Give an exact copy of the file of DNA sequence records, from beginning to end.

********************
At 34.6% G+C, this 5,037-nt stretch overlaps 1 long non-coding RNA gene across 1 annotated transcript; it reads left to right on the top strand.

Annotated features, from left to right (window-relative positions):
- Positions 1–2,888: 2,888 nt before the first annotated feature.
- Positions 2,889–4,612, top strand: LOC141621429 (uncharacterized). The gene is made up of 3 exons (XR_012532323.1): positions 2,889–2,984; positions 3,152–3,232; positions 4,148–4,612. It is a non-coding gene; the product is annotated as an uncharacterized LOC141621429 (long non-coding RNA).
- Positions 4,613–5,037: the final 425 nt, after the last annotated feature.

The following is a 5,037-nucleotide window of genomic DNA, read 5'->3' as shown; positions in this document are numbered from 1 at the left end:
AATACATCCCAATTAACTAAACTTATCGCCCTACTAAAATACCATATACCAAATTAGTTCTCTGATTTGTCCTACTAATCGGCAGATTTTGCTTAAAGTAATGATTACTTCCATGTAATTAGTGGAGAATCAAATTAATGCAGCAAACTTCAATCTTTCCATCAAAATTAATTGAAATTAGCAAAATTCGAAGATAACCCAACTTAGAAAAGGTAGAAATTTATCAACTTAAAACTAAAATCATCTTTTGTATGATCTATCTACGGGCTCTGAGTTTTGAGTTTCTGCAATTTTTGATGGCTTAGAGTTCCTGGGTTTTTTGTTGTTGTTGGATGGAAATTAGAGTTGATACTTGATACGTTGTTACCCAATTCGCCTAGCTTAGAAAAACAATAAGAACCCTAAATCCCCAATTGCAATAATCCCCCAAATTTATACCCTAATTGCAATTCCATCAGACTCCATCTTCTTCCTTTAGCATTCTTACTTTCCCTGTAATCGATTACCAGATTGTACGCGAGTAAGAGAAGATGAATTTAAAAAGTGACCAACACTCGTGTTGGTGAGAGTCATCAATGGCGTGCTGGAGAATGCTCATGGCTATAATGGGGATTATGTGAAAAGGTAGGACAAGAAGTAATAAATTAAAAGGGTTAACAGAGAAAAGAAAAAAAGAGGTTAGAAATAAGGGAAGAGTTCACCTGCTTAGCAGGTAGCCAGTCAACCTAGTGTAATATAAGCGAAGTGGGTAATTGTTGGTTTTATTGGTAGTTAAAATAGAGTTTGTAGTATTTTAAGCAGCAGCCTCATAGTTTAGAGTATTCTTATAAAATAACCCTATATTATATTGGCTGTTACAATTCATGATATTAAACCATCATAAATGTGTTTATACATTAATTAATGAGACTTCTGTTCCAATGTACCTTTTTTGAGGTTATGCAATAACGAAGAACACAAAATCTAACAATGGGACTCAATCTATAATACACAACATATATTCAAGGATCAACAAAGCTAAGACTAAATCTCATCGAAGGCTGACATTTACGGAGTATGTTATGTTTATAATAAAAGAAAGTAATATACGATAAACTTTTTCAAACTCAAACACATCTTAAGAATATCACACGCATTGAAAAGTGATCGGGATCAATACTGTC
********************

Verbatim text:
At 34.6% G+C, this 5,037-nt stretch overlaps 1 long non-coding RNA gene across 1 annotated transcript; it reads left to right on the top strand.

Annotated features, from left to right (window-relative positions):
- Positions 1–2,888: 2,888 nt before the first annotated feature.
- Positions 2,889–4,612, top strand: LOC141621429 (uncharacterized). The gene is made up of 3 exons (XR_012532323.1): positions 2,889–2,984; positions 3,152–3,232; positions 4,148–4,612. It is a non-coding gene; the product is annotated as an uncharacterized LOC141621429 (long non-coding RNA).
- Positions 4,613–5,037: the final 425 nt, after the last annotated feature.

The following is a 5,037-nucleotide window of genomic DNA, read 5'->3' as shown; positions in this document are numbered from 1 at the left end:
AATACATCCCAATTAACTAAACTTATCGCCCTACTAAAATACCATATACCAAATTAGTTCTCTGATTTGTCCTACTAATCGGCAGATTTTGCTTAAAGTAATGATTACTTCCATGTAATTAGTGGAGAATCAAATTAATGCAGCAAACTTCAATCTTTCCATCAAAATTAATTGAAATTAGCAAAATTCGAAGATAACCCAACTTAGAAAAGGTAGAAATTTATCAACTTAAAACTAAAATCATCTTTTGTATGATCTATCTACGGGCTCTGAGTTTTGAGTTTCTGCAATTTTTGATGGCTTAGAGTTCCTGGGTTTTTTGTTGTTGTTGGATGGAAATTAGAGTTGATACTTGATACGTTGTTACCCAATTCGCCTAGCTTAGAAAAACAATAAGAACCCTAAATCCCCAATTGCAATAATCCCCCAAATTTATACCCTAATTGCAATTCCATCAGACTCCATCTTCTTCCTTTAGCATTCTTACTTTCCCTGTAATCGATTACCAGATTGTACGCGAGTAAGAGAAGATGAATTTAAAAAGTGACCAACACTCGTGTTGGTGAGAGTCATCAATGGCGTGCTGGAGAATGCTCATGGCTATAATGGGGATTATGTGAAAAGGTAGGACAAGAAGTAATAAATTAAAAGGGTTAACAGAGAAAAGAAAAAAAGAGGTTAGAAATAAGGGAAGAGTTCACCTGCTTAGCAGGTAGCCAGTCAACCTAGTGTAATATAAGCGAAGTGGGTAATTGTTGGTTTTATTGGTAGTTAAAATAGAGTTTGTAGTATTTTAAGCAGCAGCCTCATAGTTTAGAGTATTCTTATAAAATAACCCTATATTATATTGGCTGTTACAATTCATGATATTAAACCATCATAAATGTGTTTATACATTAATTAATGAGACTTCTGTTCCAATGTACCTTTTTTGAGGTTATGCAATAACGAAGAACACAAAATCTAACAATGGGACTCAATCTATAATACACAACATATATTCAAGGATCAACAAAGCTAAGACTAAATCTCATCGAAGGCTGACATTTACGGAGTATGTTATGTTTATAATAAAAGAAAGTAATATACGATAAACTTTTTCAAACTCAAACACATCTTAAGAATATCACACGCATTGAAAAGTGATCGGGATCAATACTGTC